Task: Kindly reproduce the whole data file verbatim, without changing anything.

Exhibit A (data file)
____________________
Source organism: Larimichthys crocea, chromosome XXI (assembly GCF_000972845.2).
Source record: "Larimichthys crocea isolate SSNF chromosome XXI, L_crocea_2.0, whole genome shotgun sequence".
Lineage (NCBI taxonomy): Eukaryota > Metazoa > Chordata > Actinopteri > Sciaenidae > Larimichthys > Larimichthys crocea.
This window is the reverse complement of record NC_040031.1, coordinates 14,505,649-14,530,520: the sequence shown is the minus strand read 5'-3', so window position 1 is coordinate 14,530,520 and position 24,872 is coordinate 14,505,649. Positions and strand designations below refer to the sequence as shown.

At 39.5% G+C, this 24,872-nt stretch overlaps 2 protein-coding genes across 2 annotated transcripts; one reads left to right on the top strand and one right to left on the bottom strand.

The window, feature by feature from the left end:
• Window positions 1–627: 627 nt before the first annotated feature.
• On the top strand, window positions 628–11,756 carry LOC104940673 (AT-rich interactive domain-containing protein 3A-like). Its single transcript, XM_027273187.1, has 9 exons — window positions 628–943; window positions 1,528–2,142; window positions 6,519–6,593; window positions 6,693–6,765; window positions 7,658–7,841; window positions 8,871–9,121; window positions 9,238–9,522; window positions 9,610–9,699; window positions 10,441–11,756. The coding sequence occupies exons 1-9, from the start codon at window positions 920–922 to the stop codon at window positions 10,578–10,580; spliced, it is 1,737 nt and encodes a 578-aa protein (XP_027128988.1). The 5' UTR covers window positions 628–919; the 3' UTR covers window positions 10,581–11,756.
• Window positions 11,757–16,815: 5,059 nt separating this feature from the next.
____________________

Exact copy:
Source organism: Larimichthys crocea, chromosome XXI (assembly GCF_000972845.2).
Source record: "Larimichthys crocea isolate SSNF chromosome XXI, L_crocea_2.0, whole genome shotgun sequence".
Lineage (NCBI taxonomy): Eukaryota > Metazoa > Chordata > Actinopteri > Sciaenidae > Larimichthys > Larimichthys crocea.
This window is the reverse complement of record NC_040031.1, coordinates 14,505,649-14,530,520: the sequence shown is the minus strand read 5'-3', so window position 1 is coordinate 14,530,520 and position 24,872 is coordinate 14,505,649. Positions and strand designations below refer to the sequence as shown.

At 39.5% G+C, this 24,872-nt stretch overlaps 2 protein-coding genes across 2 annotated transcripts; one reads left to right on the top strand and one right to left on the bottom strand.

The window, feature by feature from the left end:
• Window positions 1–627: 627 nt before the first annotated feature.
• On the top strand, window positions 628–11,756 carry LOC104940673 (AT-rich interactive domain-containing protein 3A-like). Its single transcript, XM_027273187.1, has 9 exons — window positions 628–943; window positions 1,528–2,142; window positions 6,519–6,593; window positions 6,693–6,765; window positions 7,658–7,841; window positions 8,871–9,121; window positions 9,238–9,522; window positions 9,610–9,699; window positions 10,441–11,756. The coding sequence occupies exons 1-9, from the start codon at window positions 920–922 to the stop codon at window positions 10,578–10,580; spliced, it is 1,737 nt and encodes a 578-aa protein (XP_027128988.1). The 5' UTR covers window positions 628–919; the 3' UTR covers window positions 10,581–11,756.
• Window positions 11,757–16,815: 5,059 nt separating this feature from the next.